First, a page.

Way back in 2011, and in various discussions over the years, in a post on _Roe v. Wade_ I referred to a lecture I heard ca. 2004 from Dr. John Bruchalski of the Tepeyac Clinic. Dr. Bruchalski is a former abortionist and used to work at the “Fertility” Clinic that pioneered In Vitro Fertilization in the US. Already a leading embryologist when he “reverted” to Catholic faith, Bruchalski became one of the top NFP-only physicians in the country, founding the aforementioned Clinic with the assistance of the Diocese of Arlington in 1994. On a side note, we need more clinics like Tepeyac, not less, to provide real health care options for women, but if the enemies of Life in Washington get their way, we won’t have any.
The post has, over the years, received 3 separate comments, one approving, one supportive but skeptical (the individual claims to have emailed Dr. Bruchalski and been told it was not true), and a third just this past few days claiming that a Google search provided no verification of my claim.
Now, part of the problem may be the claim of some “New Age” people that there’s a “flash of light” in the “astral plane.” This is not what I’m talking about. Nor am I asserting that the “flash of light” is the creation of a soul, just the sign that “pregnancy has begun.” One of the arguments for procedures like IVF, Embryonic Stem Cell Research and “Plan B contraceptives” is the euphemistic position that “abortion is the the termination of a ‘pregnancy,’ and ‘pregnancy’ begins with implantation.” This is easily morphed into “conception requires implantation,” which is of course defeated by the very fact of these procedures which involve the conception of a unique human being who may or may not be “implanted,” but may rather end up lingering in a state of “frozen animation.”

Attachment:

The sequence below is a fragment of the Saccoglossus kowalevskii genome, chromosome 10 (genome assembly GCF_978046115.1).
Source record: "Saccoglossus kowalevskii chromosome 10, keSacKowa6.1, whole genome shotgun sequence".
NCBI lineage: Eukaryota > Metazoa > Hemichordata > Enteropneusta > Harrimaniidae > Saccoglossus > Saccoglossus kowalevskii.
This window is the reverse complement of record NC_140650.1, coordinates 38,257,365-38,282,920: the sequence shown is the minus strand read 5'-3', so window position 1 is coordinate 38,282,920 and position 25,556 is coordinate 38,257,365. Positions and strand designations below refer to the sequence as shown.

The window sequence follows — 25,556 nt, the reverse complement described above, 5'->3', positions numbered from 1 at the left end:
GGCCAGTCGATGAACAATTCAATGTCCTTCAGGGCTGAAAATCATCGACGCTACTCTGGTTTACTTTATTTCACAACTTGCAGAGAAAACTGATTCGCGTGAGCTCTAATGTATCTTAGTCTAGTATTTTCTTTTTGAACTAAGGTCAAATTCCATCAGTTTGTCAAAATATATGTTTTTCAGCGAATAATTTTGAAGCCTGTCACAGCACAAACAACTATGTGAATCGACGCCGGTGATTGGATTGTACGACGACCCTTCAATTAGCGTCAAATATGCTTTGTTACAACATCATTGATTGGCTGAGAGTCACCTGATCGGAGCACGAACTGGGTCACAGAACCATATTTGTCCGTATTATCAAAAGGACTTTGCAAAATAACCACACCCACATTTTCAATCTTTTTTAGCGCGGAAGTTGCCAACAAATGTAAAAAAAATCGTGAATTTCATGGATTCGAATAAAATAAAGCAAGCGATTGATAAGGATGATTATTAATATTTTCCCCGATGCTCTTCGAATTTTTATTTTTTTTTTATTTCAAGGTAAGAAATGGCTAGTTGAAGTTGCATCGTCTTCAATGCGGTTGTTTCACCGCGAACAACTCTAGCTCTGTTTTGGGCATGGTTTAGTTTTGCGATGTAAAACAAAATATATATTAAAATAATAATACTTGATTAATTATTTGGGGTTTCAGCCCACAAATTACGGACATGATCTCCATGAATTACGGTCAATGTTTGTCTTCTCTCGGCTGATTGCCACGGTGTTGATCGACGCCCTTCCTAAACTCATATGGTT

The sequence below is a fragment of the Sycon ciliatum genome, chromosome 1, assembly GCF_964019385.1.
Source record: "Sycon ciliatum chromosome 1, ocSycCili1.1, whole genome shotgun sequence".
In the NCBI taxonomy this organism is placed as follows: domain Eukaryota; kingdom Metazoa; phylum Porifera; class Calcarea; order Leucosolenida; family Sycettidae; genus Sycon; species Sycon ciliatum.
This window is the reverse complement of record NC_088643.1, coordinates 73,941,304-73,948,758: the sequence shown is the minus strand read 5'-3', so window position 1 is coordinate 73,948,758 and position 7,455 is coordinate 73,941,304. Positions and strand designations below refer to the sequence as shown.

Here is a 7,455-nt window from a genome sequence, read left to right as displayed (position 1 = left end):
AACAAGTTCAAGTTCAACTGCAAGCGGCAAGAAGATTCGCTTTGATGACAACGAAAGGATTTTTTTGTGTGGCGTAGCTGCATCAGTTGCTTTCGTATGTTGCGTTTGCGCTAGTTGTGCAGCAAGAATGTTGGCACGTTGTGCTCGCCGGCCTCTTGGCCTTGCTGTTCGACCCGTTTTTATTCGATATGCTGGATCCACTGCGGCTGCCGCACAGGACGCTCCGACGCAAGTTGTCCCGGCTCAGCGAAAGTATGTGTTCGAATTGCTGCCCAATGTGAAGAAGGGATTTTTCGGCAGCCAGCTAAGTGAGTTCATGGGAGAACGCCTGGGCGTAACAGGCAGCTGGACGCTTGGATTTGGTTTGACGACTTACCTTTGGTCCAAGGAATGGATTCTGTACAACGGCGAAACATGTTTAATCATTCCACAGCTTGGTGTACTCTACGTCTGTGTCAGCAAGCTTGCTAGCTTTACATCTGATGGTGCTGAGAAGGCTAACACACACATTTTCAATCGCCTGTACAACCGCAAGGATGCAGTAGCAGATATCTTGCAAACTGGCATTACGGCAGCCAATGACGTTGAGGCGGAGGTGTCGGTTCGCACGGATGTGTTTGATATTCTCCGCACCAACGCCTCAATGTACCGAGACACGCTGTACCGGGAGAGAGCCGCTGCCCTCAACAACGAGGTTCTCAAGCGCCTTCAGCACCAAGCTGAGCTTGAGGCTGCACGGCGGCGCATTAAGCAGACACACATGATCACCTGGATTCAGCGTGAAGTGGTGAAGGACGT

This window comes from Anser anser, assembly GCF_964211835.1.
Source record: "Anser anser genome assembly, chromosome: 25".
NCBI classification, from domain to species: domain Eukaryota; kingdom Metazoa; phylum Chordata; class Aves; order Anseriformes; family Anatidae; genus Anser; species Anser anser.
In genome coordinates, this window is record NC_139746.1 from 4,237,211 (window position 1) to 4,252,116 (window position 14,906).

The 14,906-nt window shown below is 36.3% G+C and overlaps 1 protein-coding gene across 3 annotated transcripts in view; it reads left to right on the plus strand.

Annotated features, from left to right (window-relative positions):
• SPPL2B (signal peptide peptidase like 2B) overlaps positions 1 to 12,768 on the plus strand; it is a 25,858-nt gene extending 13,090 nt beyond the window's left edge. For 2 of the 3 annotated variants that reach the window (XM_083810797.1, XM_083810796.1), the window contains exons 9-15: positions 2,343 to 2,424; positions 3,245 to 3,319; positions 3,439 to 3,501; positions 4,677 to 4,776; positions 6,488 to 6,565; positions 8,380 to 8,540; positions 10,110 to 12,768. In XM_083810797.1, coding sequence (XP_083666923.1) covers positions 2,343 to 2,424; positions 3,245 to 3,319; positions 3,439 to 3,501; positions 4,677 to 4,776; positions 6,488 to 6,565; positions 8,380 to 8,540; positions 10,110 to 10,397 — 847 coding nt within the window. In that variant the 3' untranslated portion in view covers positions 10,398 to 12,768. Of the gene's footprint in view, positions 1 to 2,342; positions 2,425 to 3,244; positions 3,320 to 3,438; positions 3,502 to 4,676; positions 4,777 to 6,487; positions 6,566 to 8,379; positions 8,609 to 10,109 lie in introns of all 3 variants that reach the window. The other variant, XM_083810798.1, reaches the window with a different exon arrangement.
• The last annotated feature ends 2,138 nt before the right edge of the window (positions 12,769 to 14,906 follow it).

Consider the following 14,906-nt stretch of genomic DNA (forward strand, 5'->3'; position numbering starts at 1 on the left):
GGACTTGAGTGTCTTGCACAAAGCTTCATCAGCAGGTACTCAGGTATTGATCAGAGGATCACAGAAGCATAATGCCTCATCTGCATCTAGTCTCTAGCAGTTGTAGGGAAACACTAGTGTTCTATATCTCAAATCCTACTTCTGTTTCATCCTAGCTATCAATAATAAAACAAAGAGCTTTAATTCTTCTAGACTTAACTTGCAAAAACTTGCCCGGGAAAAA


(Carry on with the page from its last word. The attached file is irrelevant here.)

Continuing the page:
The importance of the “flash of light” is that it’s an electrical signal. Dr. Bruchalski’s claim was that the electrical signal is neurological and tells the mother’s body “You’re pregnant,” because a signal is sent to the mother’s brain to begin the process of implantation. This refutes the claim that “implantation” begins “pregnancy,” because “pregnancy” begins as soon as the embryo signals, “Hi, Mom, I’m here. Prepare a place for me.”
Nevertheless, anyone who paid attention in elementary school chemistry should know that a “flash of light” is one of the signs of a chemical reaction, so it shouldn’t seaem too far-fetched for someone who “believes in science not God” to accept that there’s a “flash of light” at conception, which is fundamentally a series of complex chemical reactions.
Since the most recent commentor claimed there is no video showing this “flash of light,” I did a basic search and found a hit right off the bat which shows it:
Amazingly, for all the stuff that’s on YouTube, it’s very hard to find a an actual video of conception, even animal conception. Most of the videos I found were CGI simulations. Strangely, the ones that aren’t all seem to cut off right after the sperm penetrates the egg, but before the nuclei combine, and videos on “embryo” development begin when the “fertilized egg splits.” I find it more interesting that there is no video showing the moment in between.
This non-faked video of a completely artificial fertilization (Lord, have mercy) where the sperm is injected directly into the egg shows various color changes before the sperm is even injected:
Further, since the skeptics were questioning the claim that it happens at all, and since people these days seem to care more about animal conceptions than human, here is an article about an NiH study regarding the chemical reactions that cause the “flash of light”:
<blockquote>The zinc discharge follows the egg cell’s steady accumulation of zinc atoms in the developmental stages before fertilization. The researchers documented the discharge by bathing the eggs in a solution that gives off light when exposed to zinc. They referred to the zinc discharge and accompanying light flash as zinc sparks.</blockquote>
Another side note: your great grandchildren’s tax dollars at work, “discovering” something in 2011 that was already known about.
It never ceases to amaze me how people who claim to be about “science” are woefully ignorant of even the most basic scientific facts.